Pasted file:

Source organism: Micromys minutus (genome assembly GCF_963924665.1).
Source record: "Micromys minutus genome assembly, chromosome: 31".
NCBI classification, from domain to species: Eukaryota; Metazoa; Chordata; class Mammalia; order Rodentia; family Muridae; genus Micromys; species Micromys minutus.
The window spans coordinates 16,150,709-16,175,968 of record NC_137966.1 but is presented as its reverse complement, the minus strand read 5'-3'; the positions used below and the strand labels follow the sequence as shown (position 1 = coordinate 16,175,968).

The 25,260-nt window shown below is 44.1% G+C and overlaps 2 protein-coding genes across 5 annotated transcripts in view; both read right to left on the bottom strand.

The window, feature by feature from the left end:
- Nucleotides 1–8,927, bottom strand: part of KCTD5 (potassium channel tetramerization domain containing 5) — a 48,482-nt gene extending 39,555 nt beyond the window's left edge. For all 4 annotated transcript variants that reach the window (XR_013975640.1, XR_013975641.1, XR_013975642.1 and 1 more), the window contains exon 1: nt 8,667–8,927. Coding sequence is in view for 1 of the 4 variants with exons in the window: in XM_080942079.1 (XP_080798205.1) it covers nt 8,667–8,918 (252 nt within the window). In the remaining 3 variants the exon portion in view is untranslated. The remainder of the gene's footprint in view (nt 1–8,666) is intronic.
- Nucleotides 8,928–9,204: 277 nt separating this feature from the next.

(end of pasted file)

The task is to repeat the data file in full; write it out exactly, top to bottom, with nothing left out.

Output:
Source organism: Micromys minutus (genome assembly GCF_963924665.1).
Source record: "Micromys minutus genome assembly, chromosome: 31".
NCBI classification, from domain to species: Eukaryota; Metazoa; Chordata; class Mammalia; order Rodentia; family Muridae; genus Micromys; species Micromys minutus.
The window spans coordinates 16,150,709-16,175,968 of record NC_137966.1 but is presented as its reverse complement, the minus strand read 5'-3'; the positions used below and the strand labels follow the sequence as shown (position 1 = coordinate 16,175,968).

The 25,260-nt window shown below is 44.1% G+C and overlaps 2 protein-coding genes across 5 annotated transcripts in view; both read right to left on the bottom strand.

The window, feature by feature from the left end:
- Nucleotides 1–8,927, bottom strand: part of KCTD5 (potassium channel tetramerization domain containing 5) — a 48,482-nt gene extending 39,555 nt beyond the window's left edge. For all 4 annotated transcript variants that reach the window (XR_013975640.1, XR_013975641.1, XR_013975642.1 and 1 more), the window contains exon 1: nt 8,667–8,927. Coding sequence is in view for 1 of the 4 variants with exons in the window: in XM_080942079.1 (XP_080798205.1) it covers nt 8,667–8,918 (252 nt within the window). In the remaining 3 variants the exon portion in view is untranslated. The remainder of the gene's footprint in view (nt 1–8,666) is intronic.
- Nucleotides 8,928–9,204: 277 nt separating this feature from the next.